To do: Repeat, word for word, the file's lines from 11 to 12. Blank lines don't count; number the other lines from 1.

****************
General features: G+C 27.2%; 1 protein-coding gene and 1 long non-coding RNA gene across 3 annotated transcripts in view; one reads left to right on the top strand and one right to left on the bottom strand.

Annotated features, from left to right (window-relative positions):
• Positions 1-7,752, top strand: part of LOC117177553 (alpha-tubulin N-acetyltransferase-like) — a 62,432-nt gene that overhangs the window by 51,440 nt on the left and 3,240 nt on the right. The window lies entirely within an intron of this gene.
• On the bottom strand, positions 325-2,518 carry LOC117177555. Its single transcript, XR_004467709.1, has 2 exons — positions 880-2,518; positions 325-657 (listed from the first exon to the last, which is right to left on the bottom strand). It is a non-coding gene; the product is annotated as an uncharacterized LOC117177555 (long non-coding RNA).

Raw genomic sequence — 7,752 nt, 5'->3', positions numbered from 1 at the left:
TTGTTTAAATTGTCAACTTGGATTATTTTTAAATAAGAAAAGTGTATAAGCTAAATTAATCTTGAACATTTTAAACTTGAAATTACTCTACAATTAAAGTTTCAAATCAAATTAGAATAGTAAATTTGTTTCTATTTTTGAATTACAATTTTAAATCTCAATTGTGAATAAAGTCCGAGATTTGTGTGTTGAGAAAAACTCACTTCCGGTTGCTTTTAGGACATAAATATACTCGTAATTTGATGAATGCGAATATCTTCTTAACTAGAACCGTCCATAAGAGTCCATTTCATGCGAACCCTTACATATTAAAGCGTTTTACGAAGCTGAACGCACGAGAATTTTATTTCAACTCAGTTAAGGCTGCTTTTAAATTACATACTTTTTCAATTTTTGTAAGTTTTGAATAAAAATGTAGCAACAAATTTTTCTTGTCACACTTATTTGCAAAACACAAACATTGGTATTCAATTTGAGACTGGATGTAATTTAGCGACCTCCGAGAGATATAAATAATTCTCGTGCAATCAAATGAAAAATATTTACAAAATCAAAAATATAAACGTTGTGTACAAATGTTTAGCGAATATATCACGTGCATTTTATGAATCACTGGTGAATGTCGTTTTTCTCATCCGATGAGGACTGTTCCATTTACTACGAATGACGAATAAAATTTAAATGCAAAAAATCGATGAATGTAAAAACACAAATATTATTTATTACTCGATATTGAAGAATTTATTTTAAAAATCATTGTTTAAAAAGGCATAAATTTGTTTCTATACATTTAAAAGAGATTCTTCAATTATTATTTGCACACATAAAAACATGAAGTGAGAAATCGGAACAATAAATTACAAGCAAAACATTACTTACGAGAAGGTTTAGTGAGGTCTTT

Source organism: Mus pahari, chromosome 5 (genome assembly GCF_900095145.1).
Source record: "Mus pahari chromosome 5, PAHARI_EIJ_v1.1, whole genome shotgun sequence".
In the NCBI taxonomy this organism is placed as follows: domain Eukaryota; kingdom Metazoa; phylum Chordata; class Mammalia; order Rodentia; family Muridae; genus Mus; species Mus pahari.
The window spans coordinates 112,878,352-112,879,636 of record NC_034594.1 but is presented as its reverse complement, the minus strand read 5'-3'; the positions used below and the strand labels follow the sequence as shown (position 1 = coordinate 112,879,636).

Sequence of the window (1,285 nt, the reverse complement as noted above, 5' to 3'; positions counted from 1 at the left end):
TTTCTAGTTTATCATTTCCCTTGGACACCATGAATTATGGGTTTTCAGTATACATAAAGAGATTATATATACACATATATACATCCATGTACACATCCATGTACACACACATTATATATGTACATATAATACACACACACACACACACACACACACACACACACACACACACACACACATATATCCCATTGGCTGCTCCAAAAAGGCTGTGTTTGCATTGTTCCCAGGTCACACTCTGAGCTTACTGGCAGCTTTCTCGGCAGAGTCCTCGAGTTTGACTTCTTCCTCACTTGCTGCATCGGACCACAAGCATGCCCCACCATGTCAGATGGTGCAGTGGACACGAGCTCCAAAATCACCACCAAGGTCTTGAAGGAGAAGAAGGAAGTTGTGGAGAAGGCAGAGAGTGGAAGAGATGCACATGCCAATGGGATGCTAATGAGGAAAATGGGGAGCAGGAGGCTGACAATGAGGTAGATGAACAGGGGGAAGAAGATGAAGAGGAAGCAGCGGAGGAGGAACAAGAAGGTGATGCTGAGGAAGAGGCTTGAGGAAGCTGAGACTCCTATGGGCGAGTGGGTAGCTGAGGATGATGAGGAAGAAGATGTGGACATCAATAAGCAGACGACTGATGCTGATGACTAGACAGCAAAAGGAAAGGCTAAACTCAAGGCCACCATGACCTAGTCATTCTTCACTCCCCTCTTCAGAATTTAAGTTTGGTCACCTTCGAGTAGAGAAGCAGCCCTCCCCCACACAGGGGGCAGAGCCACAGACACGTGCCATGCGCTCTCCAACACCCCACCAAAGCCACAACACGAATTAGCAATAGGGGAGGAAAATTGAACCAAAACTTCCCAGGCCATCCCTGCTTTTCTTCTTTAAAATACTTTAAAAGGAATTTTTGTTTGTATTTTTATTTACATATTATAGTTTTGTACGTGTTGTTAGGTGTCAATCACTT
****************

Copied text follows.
Sequence of the window (1,285 nt, the reverse complement as noted above, 5' to 3'; positions counted from 1 at the left end):
TTTCTAGTTTATCATTTCCCTTGGACACCATGAATTATGGGTTTTCAGTATACATAAAGAGATTATATATACACATATATACATCCATGTACACATCCATGTACACACACATTATATATGTACATATAATACACACACACACACACACACACACACACACACACACACACACACACACATATATCCCATTGGCTGCTCCAAAAAGGCTGTGTTTGCATTGTTCCCAGGTCACACTCTGAGCTTACTGGCAGCTTTCTCGGCAGAGTCCTCGAGTTTGACTTCTTCCTCACTTGCTGCATCGGACCACAAGCATGCCCCACCATGTCAGATGGTGCAGTGGACACGAGCTCCAAAATCACCACCAAGGTCTTGAAGGAGAAGAAGGAAGTTGTGGAGAAGGCAGAGAGTGGAAGAGATGCACATGCCAATGGGATGCTAATGAGGAAAATGGGGAGCAGGAGGCTGACAATGAGGTAGATGAACAGGGGGAAGAAGATGAAGAGGAAGCAGCGGAGGAGGAACAAGAAGGTGATGCTGAGGAAGAGGCTTGAGGAAGCTGAGACTCCTATGGGCGAGTGGGTAGCTGAGGATGATGAGGAAGAAGATGTGGACATCAATAAGCAGACGACTGATGCTGATGACTAGACAGCAAAAGGAAAGGCTAAACTCAAGGCCACCATGACCTAGTCATTCTTCACTCCCCTCTTCAGAATTTAAGTTTGGTCACCTTCGAGTAGAGAAGCAGCCCTCCCCCACACAGGGGGCAGAGCCACAGACACGTGCCATGCGCTCTCCAACACCCCACCAAAGCCACAACACGAATTAGCAATAGGGGAGGAAAATTGAACCAAAACTTCCCAGGCCATCCCTGCTTTTCTTCTTTAAAATACTTTAAAAGGAATTTTTGTTTGTATTTTTATTTACATATTATAGTTTTGTACGTGTTGTTAGGTGTCAATCACTT